I'm looking at ML for a position and they mentioned that during the training period and the 1st 24 months, the salary is a draw.
To me that would imply that if you don't bring in enough revenue over that time, you could owe the company money if you leave.
I would think that if you left voluntarily they would come after you for the draw and maybe more (for training cost). I believe that was covered in this forum already. However, what if you are simply not making it and they fire you, are they still going to come after what you owe them? I'm not some young pup with no money, so they would have something to go after.
If anyone is familar with the agreements ML has, please respond. If it's just speculation, please note that.
What you're describing is a Recoverable Draw, which is not the case at Merrill Lynch. My understanding is that ML uses a Guaranteed Minimum or Forgivable Draw structure.
Under this structure, you are only paid commissions in months where your commission income would exceed your salary. And you are only paid the amount that exceeds your salary.
If you under-perform one month, you don't owe the difference back to the company. Likewise, you don't get any commission that month, either.
Of course, you should confirm this with the BM or HR. But I have never seen a recoverable draw at ML in my years of recruiting POAs for them.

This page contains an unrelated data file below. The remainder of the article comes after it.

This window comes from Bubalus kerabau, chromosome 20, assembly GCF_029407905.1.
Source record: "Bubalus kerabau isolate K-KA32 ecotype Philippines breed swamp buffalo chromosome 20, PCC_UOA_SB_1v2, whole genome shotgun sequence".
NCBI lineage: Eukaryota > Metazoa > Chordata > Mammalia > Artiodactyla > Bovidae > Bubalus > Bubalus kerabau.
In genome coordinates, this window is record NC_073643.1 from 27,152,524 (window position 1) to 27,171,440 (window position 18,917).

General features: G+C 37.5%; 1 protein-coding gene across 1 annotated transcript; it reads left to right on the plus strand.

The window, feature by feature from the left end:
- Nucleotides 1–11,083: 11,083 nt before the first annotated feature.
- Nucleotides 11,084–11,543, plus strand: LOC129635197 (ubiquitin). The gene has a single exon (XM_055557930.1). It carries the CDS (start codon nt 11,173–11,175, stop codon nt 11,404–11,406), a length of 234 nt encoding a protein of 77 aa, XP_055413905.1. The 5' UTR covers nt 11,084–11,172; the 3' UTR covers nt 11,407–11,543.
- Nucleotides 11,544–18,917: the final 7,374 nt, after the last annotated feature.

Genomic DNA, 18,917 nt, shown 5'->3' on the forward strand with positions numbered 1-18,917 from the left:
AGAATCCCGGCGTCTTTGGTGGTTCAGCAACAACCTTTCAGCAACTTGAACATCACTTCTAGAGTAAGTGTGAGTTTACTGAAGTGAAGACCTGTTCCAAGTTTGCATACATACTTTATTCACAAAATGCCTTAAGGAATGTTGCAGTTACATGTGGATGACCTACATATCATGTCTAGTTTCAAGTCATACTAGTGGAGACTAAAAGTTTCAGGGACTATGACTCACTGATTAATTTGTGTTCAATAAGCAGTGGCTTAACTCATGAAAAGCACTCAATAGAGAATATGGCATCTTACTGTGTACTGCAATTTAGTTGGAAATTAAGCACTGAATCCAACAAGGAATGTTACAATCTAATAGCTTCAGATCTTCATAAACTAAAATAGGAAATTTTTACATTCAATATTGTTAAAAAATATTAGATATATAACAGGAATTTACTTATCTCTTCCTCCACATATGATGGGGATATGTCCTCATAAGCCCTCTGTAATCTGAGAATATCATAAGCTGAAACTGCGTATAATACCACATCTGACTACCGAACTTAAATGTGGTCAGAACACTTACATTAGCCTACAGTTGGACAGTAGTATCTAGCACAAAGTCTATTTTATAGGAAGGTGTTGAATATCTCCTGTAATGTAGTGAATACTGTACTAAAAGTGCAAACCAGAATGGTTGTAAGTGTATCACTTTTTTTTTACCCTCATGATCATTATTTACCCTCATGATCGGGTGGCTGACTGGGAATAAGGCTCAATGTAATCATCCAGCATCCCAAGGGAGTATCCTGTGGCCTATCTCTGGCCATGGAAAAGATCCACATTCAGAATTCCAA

I should also note that the salary does not decline during the training period, unlike other firms. When evaluating the salary at different firms, you need to consider the amount, duration and erosion of the salary along with the upside of commission, bonuses and long-term incentives.
The issue of paying back training costs is a different matter, which is addressed more thoroughly in other threads on this board. Every firm seems to have this kind of payback clause in their training program. This is rarely enforced unless you leave under hostile circumstances, such as if you try to steal clients when you leave.
When the time comes to change firms, most competitors will indemnify you against these kinds of claims. This applies no matter which firm you go with.
But of course, I'm just speaking generally. I am not a lawyer nor do I play one on TV. Your mileage may vary. Free advice is worth what you pay for it. Etc. Etc.